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Symbolism, Allegory, and Imagery in ‘As I Lay Dying’

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“My mother is a fish” is possibly the most popular quote from William Faulkner’s Southern Gothic novel, As I Lay Passing away (Faulkner, 1957, p. 84). William Cuthbert Faulkner was born in 1897 in Oxford, Mississippi. The setting of As I Lay Dying, along with a lot of his other novels, looks like the bucolic nature of his hometown. He embodies his home town through the fictional setting, Yoknapatawpha, that is consistent throughout all of his stories. Faulkner is well-known for creating the category know as Southern Gothic, which exemplifies Southern culture and custom. He established this category of writing through his speculative writing, such as the numerous storytellers experienced in As I Lay Passing away. Faulkner’s stories do not try to represent the charm in southern culture, but the practical, negative parts. This likewise assists to develop the gothic nature of his works. Faulkner’s novel, As I Lay Dying, is the embodiment of a Southern gothic writing and is a fantastic contribution to Southern literature. Faulkner makes use of As I Lay Dying to address the pressure placed on household ties throughout a close death. Faulkner utilizes animal metaphors, eye significance, character stress, and textual voice to show an individual’s ability to handle the loss of a loved one.

Faulkner uses animal symbolism to optimize communication between the narrator and the reader to expose the characters’ emotion. Faulkner expertly juxtaposes the main characters and animals to reveal essential attributes. Anse is compared to a “dipped rooster,” Jewel’s mother is specified to be a horse, and Vardaman claims his mom is a fish (White, 2008, p. 1). Using these “animetaphors” invigorates the language and boosts the reader’s understanding of how each character sees the loss of Addie (White, 2008, p. 1). Because the book provides only the inner ideas of the narrator, the observations and descriptions of the animals allow a sense of body language. Every main character works out an animal metaphor in a different way. Dewey Dell’s description of the cow reveals her heightened sense of perceptiveness due to her pregnancy (White, 2008, p. 7). She relates her psychological and physical state to that of the cow by her chiding, “You’ll just need to wait. What you got in you aint absolutely nothing to what I got in me, even if you are a female too” (Faulkner, 1957, p. 63). The intimacy of her relationship with the cow relates to the loss of her womanly good example, even if her ideas on the topic are selfish. Moreover, Darl’s description of the “unrestrained and inarticulate” mules not only juxtaposes with his “exquisitely regulated language”, but also foreshadows his descent into madness (White, 2008, p. 7). Faulkner’s employment of animal symbols and metaphors produces a deeper understanding of the characters’ emotional states and abilities.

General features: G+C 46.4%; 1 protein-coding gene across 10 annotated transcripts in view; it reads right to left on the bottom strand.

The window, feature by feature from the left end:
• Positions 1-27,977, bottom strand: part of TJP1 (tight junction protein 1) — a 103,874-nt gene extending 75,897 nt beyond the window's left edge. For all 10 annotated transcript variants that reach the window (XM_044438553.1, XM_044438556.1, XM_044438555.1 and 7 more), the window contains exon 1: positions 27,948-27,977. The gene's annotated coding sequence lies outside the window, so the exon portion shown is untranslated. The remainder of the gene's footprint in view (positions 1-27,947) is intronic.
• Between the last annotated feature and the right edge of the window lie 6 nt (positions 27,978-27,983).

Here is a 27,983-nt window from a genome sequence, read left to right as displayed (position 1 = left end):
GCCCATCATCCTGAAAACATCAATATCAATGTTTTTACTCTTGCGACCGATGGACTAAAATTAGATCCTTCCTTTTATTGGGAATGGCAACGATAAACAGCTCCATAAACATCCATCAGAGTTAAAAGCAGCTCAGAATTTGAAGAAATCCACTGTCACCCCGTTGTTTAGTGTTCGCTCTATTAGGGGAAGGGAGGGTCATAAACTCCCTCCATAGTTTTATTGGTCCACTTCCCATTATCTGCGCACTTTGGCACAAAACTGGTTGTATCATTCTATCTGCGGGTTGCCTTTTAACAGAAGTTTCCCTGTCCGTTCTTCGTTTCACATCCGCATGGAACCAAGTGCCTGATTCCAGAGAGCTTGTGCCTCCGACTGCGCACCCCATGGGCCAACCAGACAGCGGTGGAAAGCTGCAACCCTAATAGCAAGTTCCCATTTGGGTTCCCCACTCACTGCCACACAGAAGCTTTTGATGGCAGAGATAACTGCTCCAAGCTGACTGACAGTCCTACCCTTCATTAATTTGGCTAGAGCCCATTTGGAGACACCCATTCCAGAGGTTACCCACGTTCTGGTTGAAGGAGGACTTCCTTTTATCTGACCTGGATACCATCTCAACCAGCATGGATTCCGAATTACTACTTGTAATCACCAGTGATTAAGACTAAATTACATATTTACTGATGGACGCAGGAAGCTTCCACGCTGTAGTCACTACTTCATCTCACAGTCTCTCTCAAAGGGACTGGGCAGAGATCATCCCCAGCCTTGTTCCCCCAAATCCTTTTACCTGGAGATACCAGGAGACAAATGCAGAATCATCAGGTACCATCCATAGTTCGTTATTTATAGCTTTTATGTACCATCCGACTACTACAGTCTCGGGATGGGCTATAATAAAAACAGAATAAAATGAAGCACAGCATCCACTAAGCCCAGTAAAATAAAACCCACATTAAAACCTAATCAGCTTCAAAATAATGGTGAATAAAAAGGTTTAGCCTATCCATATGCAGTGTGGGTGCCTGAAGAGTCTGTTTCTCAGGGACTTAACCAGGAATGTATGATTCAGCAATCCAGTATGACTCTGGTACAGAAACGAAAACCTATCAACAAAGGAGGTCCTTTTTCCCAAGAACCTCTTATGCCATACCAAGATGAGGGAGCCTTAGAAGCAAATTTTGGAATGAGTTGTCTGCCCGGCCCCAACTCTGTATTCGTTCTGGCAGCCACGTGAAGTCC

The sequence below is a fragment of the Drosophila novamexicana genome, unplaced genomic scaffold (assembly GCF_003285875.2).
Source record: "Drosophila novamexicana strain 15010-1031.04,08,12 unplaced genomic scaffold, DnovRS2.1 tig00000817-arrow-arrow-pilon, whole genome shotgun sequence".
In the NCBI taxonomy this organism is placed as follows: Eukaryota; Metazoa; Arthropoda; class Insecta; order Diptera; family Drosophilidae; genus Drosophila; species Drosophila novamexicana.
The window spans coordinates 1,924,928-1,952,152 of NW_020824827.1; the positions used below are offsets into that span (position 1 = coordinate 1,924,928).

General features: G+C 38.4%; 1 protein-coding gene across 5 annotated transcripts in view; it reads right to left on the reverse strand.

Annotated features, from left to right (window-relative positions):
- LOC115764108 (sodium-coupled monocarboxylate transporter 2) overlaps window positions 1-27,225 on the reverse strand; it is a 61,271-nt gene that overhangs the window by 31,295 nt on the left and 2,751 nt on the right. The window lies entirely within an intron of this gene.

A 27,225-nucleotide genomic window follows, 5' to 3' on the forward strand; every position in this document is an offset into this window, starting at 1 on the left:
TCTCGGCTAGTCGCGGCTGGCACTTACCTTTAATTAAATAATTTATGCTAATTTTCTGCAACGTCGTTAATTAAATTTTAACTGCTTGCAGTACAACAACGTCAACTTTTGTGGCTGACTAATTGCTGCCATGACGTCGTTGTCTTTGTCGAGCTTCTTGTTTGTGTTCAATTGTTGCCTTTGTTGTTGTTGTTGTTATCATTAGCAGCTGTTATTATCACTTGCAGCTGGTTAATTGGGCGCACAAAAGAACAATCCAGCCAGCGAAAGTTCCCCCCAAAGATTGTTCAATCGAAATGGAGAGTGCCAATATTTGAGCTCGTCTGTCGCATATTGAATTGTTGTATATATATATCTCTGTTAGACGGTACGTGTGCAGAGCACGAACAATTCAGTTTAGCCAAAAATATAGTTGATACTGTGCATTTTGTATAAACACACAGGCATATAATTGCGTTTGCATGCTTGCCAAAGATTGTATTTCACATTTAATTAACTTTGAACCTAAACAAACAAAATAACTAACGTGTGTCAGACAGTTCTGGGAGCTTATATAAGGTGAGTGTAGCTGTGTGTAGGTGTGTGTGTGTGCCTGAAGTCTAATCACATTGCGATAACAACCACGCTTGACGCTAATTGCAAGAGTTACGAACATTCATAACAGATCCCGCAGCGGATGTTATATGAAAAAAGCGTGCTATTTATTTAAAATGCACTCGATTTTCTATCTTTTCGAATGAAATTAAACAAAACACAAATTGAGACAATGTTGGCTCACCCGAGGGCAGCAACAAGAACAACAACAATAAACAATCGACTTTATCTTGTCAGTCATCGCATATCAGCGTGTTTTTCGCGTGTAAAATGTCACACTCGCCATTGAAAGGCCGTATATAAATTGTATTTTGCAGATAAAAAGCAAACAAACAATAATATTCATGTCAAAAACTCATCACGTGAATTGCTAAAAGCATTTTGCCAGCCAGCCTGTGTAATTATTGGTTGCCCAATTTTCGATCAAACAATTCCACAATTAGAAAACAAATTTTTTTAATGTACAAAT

Faulkner uses another kind of symbolism to demonstrate the specific character and ability to cope. Through describing a character’s eyes, Faulkner relates the character’s emotion to the reader. Gem’s eyes are explained the most out of all characters, which is fascinating given that he is the least present throughout the novel. His personality is revealed to the audience through the description of “his eyes like pale wooden eyes” (Faulkner, 1957, p. 18). This symbolizes Gem’s unyielding strength and dependability, which appears throughout the novel, supported by the commitment and hard work needed to buy his horse. Another example of this is Darl explaining Gem’s eyes as “alert and hard” (Faulkner, 1957, p. 146). Tull explains Gem as having eyes that “appear like pieces of a damaged plate” (Faulkner, 1957, p. 26). This signifies Jewel’s brokenness at his mom’s death along with his hard and cold nature towards the rest of his household. The description of Addie’s eyes also supplies crucial insight into the story. Addie’s death is described as her eyes being “2 flames [that] glare up for a consistent instant. Then they go out as thought somebody had actually leaned down and blown upon them” (Faulkner, 1957, p. 48). The contrast in between Addie and a flame reveals her untamed nature that broke during her life with Anse. When the flame heads out, it signifies her life ending in addition to the end to her untamed spirit. The description of Dewey Dell’s eyes provides more insight into her self-centered nature than to her feelings on her mother’s death. However, Dewey Dell’s selfishness reveals her absence of appreciating her mother due to her own issues. Her eyes are typically explained by associations with dark and unsafe items. The Bundren’s next-door neighbor explains her as having eyes like “handguns” (Faulkner, 1957, p 115). This alludes to her anger and distrust of anyone due to her secret pregnancy. Dewey Dell’s eyes are also explained “as black a pair of eyes as ever” seen (Faulkner, 1957, p. 199). The color black signifies the worry and remorse she feels at her unwanted pregnancy, as well as mourning for her mom’s death. Through substantial use of color meaning and allusions to eyes, Faulkner grants insight into the personality of the characters.